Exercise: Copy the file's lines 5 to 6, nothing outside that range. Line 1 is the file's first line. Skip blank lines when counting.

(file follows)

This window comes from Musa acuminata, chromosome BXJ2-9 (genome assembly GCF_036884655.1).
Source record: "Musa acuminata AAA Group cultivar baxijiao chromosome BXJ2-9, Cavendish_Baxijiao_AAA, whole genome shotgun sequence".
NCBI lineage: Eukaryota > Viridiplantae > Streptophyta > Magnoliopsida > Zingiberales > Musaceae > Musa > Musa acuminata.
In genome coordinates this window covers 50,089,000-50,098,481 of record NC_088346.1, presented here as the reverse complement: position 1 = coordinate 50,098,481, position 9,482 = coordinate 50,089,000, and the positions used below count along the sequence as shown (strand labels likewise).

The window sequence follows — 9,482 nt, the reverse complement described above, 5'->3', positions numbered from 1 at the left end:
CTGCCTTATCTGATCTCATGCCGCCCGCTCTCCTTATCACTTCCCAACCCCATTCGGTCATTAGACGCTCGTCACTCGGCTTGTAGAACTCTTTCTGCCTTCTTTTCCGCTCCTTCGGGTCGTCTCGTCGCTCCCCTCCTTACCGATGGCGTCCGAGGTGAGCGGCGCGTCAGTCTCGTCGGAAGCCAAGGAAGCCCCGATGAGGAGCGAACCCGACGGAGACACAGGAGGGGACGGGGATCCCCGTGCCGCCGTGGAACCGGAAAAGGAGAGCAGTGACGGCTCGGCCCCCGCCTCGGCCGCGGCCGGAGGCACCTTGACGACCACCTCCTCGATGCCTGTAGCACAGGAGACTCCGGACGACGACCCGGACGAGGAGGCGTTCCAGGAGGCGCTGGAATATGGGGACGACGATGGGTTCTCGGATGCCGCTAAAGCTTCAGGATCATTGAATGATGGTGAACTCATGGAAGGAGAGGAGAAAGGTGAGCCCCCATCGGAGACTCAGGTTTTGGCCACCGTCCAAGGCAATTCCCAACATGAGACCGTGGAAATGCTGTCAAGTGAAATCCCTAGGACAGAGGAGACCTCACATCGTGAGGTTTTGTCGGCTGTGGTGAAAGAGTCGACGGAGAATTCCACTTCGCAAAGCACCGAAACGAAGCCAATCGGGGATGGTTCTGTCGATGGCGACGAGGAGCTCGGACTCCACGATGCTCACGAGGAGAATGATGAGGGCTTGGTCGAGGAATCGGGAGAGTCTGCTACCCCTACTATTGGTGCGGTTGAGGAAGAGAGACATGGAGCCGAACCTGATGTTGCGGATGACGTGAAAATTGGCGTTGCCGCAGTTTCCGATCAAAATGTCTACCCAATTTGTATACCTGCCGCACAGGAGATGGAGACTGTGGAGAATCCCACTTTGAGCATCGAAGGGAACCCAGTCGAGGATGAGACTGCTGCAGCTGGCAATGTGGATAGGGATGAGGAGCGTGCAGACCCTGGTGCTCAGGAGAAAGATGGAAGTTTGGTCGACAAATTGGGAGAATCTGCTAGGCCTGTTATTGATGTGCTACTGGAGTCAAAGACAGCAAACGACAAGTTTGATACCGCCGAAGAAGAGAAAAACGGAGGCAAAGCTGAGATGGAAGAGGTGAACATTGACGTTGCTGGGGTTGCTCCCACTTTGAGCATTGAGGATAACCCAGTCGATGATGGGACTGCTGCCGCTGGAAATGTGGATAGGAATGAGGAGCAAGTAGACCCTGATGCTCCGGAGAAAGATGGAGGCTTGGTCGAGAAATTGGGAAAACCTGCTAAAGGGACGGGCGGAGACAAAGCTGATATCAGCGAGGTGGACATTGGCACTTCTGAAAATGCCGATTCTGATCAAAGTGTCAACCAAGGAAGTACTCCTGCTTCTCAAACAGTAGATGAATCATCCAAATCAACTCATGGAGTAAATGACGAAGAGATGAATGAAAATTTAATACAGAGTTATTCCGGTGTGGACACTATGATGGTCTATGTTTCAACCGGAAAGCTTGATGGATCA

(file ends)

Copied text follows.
The window sequence follows — 9,482 nt, the reverse complement described above, 5'->3', positions numbered from 1 at the left end:
CTGCCTTATCTGATCTCATGCCGCCCGCTCTCCTTATCACTTCCCAACCCCATTCGGTCATTAGACGCTCGTCACTCGGCTTGTAGAACTCTTTCTGCCTTCTTTTCCGCTCCTTCGGGTCGTCTCGTCGCTCCCCTCCTTACCGATGGCGTCCGAGGTGAGCGGCGCGTCAGTCTCGTCGGAAGCCAAGGAAGCCCCGATGAGGAGCGAACCCGACGGAGACACAGGAGGGGACGGGGATCCCCGTGCCGCCGTGGAACCGGAAAAGGAGAGCAGTGACGGCTCGGCCCCCGCCTCGGCCGCGGCCGGAGGCACCTTGACGACCACCTCCTCGATGCCTGTAGCACAGGAGACTCCGGACGACGACCCGGACGAGGAGGCGTTCCAGGAGGCGCTGGAATATGGGGACGACGATGGGTTCTCGGATGCCGCTAAAGCTTCAGGATCATTGAATGATGGTGAACTCATGGAAGGAGAGGAGAAAGGTGAGCCCCCATCGGAGACTCAGGTTTTGGCCACCGTCCAAGGCAATTCCCAACATGAGACCGTGGAAATGCTGTCAAGTGAAATCCCTAGGACAGAGGAGACCTCACATCGTGAGGTTTTGTCGGCTGTGGTGAAAGAGTCGACGGAGAATTCCACTTCGCAAAGCACCGAAACGAAGCCAATCGGGGATGGTTCTGTCGATGGCGACGAGGAGCTCGGACTCCACGATGCTCACGAGGAGAATGATGAGGGCTTGGTCGAGGAATCGGGAGAGTCTGCTACCCCTACTATTGGTGCGGTTGAGGAAGAGAGACATGGAGCCGAACCTGATGTTGCGGATGACGTGAAAATTGGCGTTGCCGCAGTTTCCGATCAAAATGTCTACCCAATTTGTATACCTGCCGCACAGGAGATGGAGACTGTGGAGAATCCCACTTTGAGCATCGAAGGGAACCCAGTCGAGGATGAGACTGCTGCAGCTGGCAATGTGGATAGGGATGAGGAGCGTGCAGACCCTGGTGCTCAGGAGAAAGATGGAAGTTTGGTCGACAAATTGGGAGAATCTGCTAGGCCTGTTATTGATGTGCTACTGGAGTCAAAGACAGCAAACGACAAGTTTGATACCGCCGAAGAAGAGAAAAACGGAGGCAAAGCTGAGATGGAAGAGGTGAACATTGACGTTGCTGGGGTTGCTCCCACTTTGAGCATTGAGGATAACCCAGTCGATGATGGGACTGCTGCCGCTGGAAATGTGGATAGGAATGAGGAGCAAGTAGACCCTGATGCTCCGGAGAAAGATGGAGGCTTGGTCGAGAAATTGGGAAAACCTGCTAAAGGGACGGGCGGAGACAAAGCTGATATCAGCGAGGTGGACATTGGCACTTCTGAAAATGCCGATTCTGATCAAAGTGTCAACCAAGGAAGTACTCCTGCTTCTCAAACAGTAGATGAATCATCCAAATCAACTCATGGAGTAAATGACGAAGAGATGAATGAAAATTTAATACAGAGTTATTCCGGTGTGGACACTATGATGGTCTATGTTTCAACCGGAAAGCTTGATGGATCA